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“Jesus, remember me when you come into your kingdom.” — Luke 23:42

Child Advocacy
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For more information:

Rev. Alonzo Johnson
(800) 728-7228, x5027
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100 Witherspoon Street
Louisville, KY 40202

"Educate a Child": Stories from Congregations

Find out how congregations across the country are taking part in the initiative!

Immanuel Presbyterian Church

Prime Time Learning Center at Immanuel Presbyterian Church in TacomaTacoma, Washington

Since 1982, Immanuel Presbyterian Church in Tacoma, Washington, has seen Prime Time Extended Learning Center as part of its ministry to the surrounding community. Prime Time works with young people from a nearby elementary school incorporating science, math, engineering, art and technology along with the common core standards, cooking club, character-trait building and play time.

"Prime Time infuses the values of community, respect, balance and thinking into the intentional programming to provide expanded learning opportunities for 60 kids from the city’s north end." -Gemma Stephani, program director of Prime Time

Read the entire story

First Presbyterian Church and Southeastern Illinois Presbytery

Champaign, Illinois

The DREAAM House Summer Pre-K Academy runs for four weeks at an elementary school in Champaign, a small urban community wrestling with a number of issues including juvenile delinquency, poor school outcomes and gun violence. The range of readiness gaps at school entry differs across schools and communities. African-American boys with lower levels of learning and social skills than many of their peers are particularly at risk.

“When I see the boys in the community or at school, they are excited about DREAAM and ask when they can go back again or what we are doing next time at the DREAAM House." -Tracy Dace, founder

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C.N. Jenkins Memorial Presbyterian Church


C.N. Jenkins Memorial Presbyterian Church is one of nearly 20 churches that participates in their local Freedom School Partners organization, the only African American Presbyterian Church in Charlotte involved. The Freedom Schools Program is a nationwide summer learning program for at-risk students that focuses on literacy skills, character strengths, and community building.

“The six-week Freedom School program prevents students from being victims of summer learning loss. It is magical. It works and is contagious.” -Doris Boyd, ruling elder at C.N. Jenkins

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Bryn Mawr Presbyterian Church

Bryn Mawr Presbyterian ChurchBryn Mawr, Pennsylvania

Children from the William Dick Elementary School in North Philadelphia come to Bryn Mawr Presbyterian Church twice a week for a tutoring program focused on reading as well as enrichment programs in music, arts, yoga and nutrition. Students from 10 neighboring high schools are recruited as tutors; both congregation members and community residents are also welcome to participate. The program, now in its 50th year, is so popular among tutors and students that successive generations of the same family participate. Read the story from Presbyterian News Service.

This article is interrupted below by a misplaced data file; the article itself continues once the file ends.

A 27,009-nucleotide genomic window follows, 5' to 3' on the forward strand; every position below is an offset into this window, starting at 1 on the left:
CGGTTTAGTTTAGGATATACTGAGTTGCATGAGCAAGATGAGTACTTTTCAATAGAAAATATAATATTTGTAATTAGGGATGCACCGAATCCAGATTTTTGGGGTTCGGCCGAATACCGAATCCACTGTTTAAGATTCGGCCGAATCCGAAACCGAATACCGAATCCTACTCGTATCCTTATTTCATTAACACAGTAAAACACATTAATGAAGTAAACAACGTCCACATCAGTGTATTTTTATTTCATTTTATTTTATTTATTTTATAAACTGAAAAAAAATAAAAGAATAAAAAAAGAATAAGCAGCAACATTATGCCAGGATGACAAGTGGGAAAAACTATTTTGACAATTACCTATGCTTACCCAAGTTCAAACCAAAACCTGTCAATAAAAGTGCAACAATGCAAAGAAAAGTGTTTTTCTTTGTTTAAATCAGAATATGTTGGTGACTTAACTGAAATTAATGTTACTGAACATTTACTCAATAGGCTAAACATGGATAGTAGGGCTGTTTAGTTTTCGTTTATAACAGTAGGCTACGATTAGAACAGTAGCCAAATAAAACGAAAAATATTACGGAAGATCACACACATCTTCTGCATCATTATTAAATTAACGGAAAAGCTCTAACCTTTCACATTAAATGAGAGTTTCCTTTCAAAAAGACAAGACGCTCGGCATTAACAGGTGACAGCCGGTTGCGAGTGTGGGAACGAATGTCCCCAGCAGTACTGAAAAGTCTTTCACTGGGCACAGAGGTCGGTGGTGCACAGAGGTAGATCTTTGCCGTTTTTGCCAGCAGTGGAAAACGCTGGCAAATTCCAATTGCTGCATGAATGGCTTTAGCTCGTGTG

“This program has become a part of our family and part of the fabric of the Bryn Mawr congregation.” –Cackie Rogers, director of the Wednesday Tutoring Program

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First Presbyterian Church, Shelbyville

First Presbyterian Church of Shelbyville, KYShelbyville, Kentucky

First Presbyterian Church in Shelbyville consulted with local teachers about the literacy and tutoring needs of children recently arrived from Central America. Four congregations now sponsor a tutoring program committed to the success of all its children. Now those with language barriers are getting the help they need to complete school, go to college and find jobs. Read the story from Presbyterian News Service.

“Members from all of the participating congregations live their faith by their witness to the children. Together we make a difference for these children and our community.” –Diane Cook, executive director at the tutoring program

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Starmount Presbyterian Church

Starmount Presbyterian Church BaptismGreensboro, North Carolina

Starmount Presbyterian Church helps resettle families from sub-Saharan Africa and Syria and works to ensure that children have the basics to succeed in school: clothing, school supplies, calculators and backpacks. The Church supports the work of the Black Child Development Institute, which has improved and protected the quality of life of children, youth and families in the Greater Greensboro community. Read the story from Presbyterian News Service.

“Meeting their basic needs through this program ensures that all children are prepared for educational success.” –The Rev. John Odom, pastor of Starmount Presbyterian Church

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Tell us your story!

Do you have a story to share? Contact staff team convener Alonzo Johnson ( and tell us how your church is involved in education and advocacy for the children in your community.